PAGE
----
It's often claimed that 100,000 Christians are killed every year because of their religion. Earlier this year, the Vatican called it a credible number. But is it?
Gunmen on motorcycles kill three people when they open fire on a wedding outside a Coptic Christian church in Cairo. A twin-suicide bombing outside a church in Pakistan kills at least 75 people.
These two recent headline-grabbing attacks occurred within just a month of each other. Horrific, but by no means isolated incidents.
So how widespread is anti-Christian violence?
"Credible research has reached the shocking conclusion that every year an estimate of more than 100,000 Christians are killed because of some relation to their faith," Vatican spokesman Archbishop Silvano Maria Tomasi announced in a radio address to the United Nations Human Rights Council in May.
On the internet, the statistic has taken on a life of its own, popping up all over the place, sometimes with an additional detail - that these 100,000 lives are taken by Muslims.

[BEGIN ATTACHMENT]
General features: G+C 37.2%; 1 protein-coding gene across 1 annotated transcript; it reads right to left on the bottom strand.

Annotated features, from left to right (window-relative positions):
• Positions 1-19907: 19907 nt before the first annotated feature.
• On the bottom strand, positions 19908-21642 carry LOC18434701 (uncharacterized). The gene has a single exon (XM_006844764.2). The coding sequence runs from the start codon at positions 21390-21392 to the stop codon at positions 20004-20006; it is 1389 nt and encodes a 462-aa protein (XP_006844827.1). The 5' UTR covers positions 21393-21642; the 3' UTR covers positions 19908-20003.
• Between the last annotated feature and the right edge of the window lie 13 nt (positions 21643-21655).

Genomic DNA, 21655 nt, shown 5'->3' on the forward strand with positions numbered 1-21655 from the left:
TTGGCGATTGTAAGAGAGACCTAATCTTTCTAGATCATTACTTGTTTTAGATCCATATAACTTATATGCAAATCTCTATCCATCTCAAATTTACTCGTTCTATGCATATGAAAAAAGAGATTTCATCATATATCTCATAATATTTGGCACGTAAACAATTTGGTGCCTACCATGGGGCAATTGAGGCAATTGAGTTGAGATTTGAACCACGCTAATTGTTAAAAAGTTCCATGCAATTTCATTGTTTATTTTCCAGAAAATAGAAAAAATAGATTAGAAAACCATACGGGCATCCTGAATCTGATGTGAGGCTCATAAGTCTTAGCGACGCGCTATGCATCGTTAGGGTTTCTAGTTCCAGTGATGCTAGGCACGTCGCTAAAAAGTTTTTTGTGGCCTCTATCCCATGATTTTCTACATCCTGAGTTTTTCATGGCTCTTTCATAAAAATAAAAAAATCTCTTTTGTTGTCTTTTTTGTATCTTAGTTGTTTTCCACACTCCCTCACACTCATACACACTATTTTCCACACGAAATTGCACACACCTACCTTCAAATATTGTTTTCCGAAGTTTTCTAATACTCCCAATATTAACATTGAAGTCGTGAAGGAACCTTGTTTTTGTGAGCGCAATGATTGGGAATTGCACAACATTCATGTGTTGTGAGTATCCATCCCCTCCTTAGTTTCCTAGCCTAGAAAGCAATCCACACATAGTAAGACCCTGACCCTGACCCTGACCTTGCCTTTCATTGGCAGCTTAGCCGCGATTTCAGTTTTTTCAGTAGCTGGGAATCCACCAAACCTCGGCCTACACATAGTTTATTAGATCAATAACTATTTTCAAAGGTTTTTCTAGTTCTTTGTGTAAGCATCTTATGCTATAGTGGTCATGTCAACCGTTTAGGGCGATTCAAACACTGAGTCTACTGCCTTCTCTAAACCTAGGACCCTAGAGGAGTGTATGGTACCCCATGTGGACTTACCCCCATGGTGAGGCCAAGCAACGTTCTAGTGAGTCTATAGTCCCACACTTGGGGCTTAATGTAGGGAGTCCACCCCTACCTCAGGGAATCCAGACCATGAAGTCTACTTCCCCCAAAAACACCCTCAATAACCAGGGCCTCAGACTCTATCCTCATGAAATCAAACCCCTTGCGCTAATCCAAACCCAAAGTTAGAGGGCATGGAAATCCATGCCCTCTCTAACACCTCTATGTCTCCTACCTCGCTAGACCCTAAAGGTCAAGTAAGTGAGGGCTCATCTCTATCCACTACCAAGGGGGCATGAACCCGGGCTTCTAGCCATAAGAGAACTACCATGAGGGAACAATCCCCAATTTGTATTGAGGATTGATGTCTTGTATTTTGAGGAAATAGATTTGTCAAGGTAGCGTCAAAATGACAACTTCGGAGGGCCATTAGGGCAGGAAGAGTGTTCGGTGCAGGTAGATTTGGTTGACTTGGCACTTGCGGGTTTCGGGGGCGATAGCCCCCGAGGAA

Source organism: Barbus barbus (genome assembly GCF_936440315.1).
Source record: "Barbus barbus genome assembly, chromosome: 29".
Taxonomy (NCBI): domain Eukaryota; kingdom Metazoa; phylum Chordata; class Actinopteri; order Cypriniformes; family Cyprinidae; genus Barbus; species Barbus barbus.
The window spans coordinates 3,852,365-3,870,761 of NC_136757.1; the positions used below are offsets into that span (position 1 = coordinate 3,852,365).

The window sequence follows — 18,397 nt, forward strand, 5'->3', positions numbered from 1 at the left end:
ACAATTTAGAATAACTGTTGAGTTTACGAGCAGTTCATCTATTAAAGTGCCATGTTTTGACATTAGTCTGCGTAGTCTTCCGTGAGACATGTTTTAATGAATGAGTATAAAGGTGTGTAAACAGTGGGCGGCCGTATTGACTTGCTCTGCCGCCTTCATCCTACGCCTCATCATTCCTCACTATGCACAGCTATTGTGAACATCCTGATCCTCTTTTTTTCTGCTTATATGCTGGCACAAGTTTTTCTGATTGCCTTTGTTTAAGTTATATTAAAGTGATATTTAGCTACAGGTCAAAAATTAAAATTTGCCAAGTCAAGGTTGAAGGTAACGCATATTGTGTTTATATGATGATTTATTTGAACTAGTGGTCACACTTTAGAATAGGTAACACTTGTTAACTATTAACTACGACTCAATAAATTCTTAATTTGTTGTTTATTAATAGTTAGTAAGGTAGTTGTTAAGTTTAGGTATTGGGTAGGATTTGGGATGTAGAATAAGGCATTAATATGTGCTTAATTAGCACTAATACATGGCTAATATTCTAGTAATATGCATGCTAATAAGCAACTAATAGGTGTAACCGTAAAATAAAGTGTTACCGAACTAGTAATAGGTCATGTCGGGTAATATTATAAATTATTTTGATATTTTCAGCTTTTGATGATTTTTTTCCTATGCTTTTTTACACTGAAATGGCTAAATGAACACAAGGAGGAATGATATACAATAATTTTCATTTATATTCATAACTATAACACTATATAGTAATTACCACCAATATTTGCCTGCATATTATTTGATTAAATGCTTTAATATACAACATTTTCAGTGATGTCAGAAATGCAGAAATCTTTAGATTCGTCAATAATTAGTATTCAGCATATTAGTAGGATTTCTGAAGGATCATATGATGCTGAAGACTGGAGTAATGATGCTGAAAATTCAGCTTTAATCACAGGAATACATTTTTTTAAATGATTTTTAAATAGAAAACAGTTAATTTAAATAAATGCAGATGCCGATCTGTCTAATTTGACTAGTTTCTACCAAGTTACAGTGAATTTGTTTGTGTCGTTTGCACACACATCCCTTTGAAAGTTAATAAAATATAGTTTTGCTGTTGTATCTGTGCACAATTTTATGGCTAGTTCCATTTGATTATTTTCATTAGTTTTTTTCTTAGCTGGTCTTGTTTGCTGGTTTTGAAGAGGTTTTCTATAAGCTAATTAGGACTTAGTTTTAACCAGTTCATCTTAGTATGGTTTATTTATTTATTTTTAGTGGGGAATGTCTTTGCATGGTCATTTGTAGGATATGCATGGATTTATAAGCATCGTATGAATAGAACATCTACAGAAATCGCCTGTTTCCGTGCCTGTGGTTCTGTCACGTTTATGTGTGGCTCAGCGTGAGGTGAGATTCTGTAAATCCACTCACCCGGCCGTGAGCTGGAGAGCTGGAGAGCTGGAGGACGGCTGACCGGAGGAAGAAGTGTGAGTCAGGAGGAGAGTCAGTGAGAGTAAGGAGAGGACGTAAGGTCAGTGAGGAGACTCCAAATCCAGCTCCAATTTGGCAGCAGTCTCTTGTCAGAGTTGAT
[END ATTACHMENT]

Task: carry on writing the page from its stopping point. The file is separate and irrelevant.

The number comes originally from the Center for the Study of Global Christianity (CSGC) at Gordon-Conwell Theological Seminary in the US state of Massachusetts, which publishes such a figure each year in its Status of Global Mission (see line 28).
Its researchers started by estimating of the number of Christians who died as martyrs between 2000 and 2010 - about one million by their reckoning - and divided that number by 10 to get an annual number, 100,000.
But how do they reach that figure of one million?
When you dig down, you see that the majority died in the civil war in the Democratic Republic of Congo.